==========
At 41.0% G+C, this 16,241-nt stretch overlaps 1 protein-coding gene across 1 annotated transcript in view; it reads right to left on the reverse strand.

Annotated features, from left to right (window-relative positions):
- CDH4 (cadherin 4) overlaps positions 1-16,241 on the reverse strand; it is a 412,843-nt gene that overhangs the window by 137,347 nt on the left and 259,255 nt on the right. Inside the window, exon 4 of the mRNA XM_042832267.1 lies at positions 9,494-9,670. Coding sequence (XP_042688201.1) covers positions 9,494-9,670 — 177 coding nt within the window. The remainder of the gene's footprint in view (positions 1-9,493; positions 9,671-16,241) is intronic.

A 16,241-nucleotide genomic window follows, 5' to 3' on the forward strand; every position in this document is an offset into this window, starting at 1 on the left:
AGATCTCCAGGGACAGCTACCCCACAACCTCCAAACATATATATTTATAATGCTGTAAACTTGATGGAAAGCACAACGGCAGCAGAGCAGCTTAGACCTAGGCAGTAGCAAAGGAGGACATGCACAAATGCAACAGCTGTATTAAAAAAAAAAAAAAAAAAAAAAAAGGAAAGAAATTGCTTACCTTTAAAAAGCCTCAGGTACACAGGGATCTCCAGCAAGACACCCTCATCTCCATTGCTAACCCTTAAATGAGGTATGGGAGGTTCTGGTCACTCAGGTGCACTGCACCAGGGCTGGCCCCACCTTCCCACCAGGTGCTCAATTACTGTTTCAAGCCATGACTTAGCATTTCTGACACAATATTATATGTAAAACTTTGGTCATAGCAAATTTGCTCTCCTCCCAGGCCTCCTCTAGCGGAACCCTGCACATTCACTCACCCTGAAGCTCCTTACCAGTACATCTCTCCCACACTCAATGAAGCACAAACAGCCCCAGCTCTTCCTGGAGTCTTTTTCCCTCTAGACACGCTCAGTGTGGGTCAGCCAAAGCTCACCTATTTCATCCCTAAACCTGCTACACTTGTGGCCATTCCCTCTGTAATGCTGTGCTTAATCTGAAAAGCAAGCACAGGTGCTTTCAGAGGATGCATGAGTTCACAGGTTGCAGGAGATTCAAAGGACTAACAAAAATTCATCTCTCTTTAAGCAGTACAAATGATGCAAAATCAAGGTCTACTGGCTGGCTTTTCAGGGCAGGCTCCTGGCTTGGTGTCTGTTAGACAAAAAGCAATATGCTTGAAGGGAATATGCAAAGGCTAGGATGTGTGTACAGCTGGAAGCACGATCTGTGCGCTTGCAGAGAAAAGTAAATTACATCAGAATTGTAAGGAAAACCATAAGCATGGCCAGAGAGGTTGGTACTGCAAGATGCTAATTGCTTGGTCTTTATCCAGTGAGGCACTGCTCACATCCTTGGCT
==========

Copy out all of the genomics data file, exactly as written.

At 41.0% G+C, this 16,241-nt stretch overlaps 1 protein-coding gene across 1 annotated transcript in view; it reads right to left on the reverse strand.

Annotated features, from left to right (window-relative positions):
- CDH4 (cadherin 4) overlaps positions 1-16,241 on the reverse strand; it is a 412,843-nt gene that overhangs the window by 137,347 nt on the left and 259,255 nt on the right. Inside the window, exon 4 of the mRNA XM_042832267.1 lies at positions 9,494-9,670. Coding sequence (XP_042688201.1) covers positions 9,494-9,670 — 177 coding nt within the window. The remainder of the gene's footprint in view (positions 1-9,493; positions 9,671-16,241) is intronic.

A 16,241-nucleotide genomic window follows, 5' to 3' on the forward strand; every position in this document is an offset into this window, starting at 1 on the left:
AGATCTCCAGGGACAGCTACCCCACAACCTCCAAACATATATATTTATAATGCTGTAAACTTGATGGAAAGCACAACGGCAGCAGAGCAGCTTAGACCTAGGCAGTAGCAAAGGAGGACATGCACAAATGCAACAGCTGTATTAAAAAAAAAAAAAAAAAAAAAAAAGGAAAGAAATTGCTTACCTTTAAAAAGCCTCAGGTACACAGGGATCTCCAGCAAGACACCCTCATCTCCATTGCTAACCCTTAAATGAGGTATGGGAGGTTCTGGTCACTCAGGTGCACTGCACCAGGGCTGGCCCCACCTTCCCACCAGGTGCTCAATTACTGTTTCAAGCCATGACTTAGCATTTCTGACACAATATTATATGTAAAACTTTGGTCATAGCAAATTTGCTCTCCTCCCAGGCCTCCTCTAGCGGAACCCTGCACATTCACTCACCCTGAAGCTCCTTACCAGTACATCTCTCCCACACTCAATGAAGCACAAACAGCCCCAGCTCTTCCTGGAGTCTTTTTCCCTCTAGACACGCTCAGTGTGGGTCAGCCAAAGCTCACCTATTTCATCCCTAAACCTGCTACACTTGTGGCCATTCCCTCTGTAATGCTGTGCTTAATCTGAAAAGCAAGCACAGGTGCTTTCAGAGGATGCATGAGTTCACAGGTTGCAGGAGATTCAAAGGACTAACAAAAATTCATCTCTCTTTAAGCAGTACAAATGATGCAAAATCAAGGTCTACTGGCTGGCTTTTCAGGGCAGGCTCCTGGCTTGGTGTCTGTTAGACAAAAAGCAATATGCTTGAAGGGAATATGCAAAGGCTAGGATGTGTGTACAGCTGGAAGCACGATCTGTGCGCTTGCAGAGAAAAGTAAATTACATCAGAATTGTAAGGAAAACCATAAGCATGGCCAGAGAGGTTGGTACTGCAAGATGCTAATTGCTTGGTCTTTATCCAGTGAGGCACTGCTCACATCCTTGGCT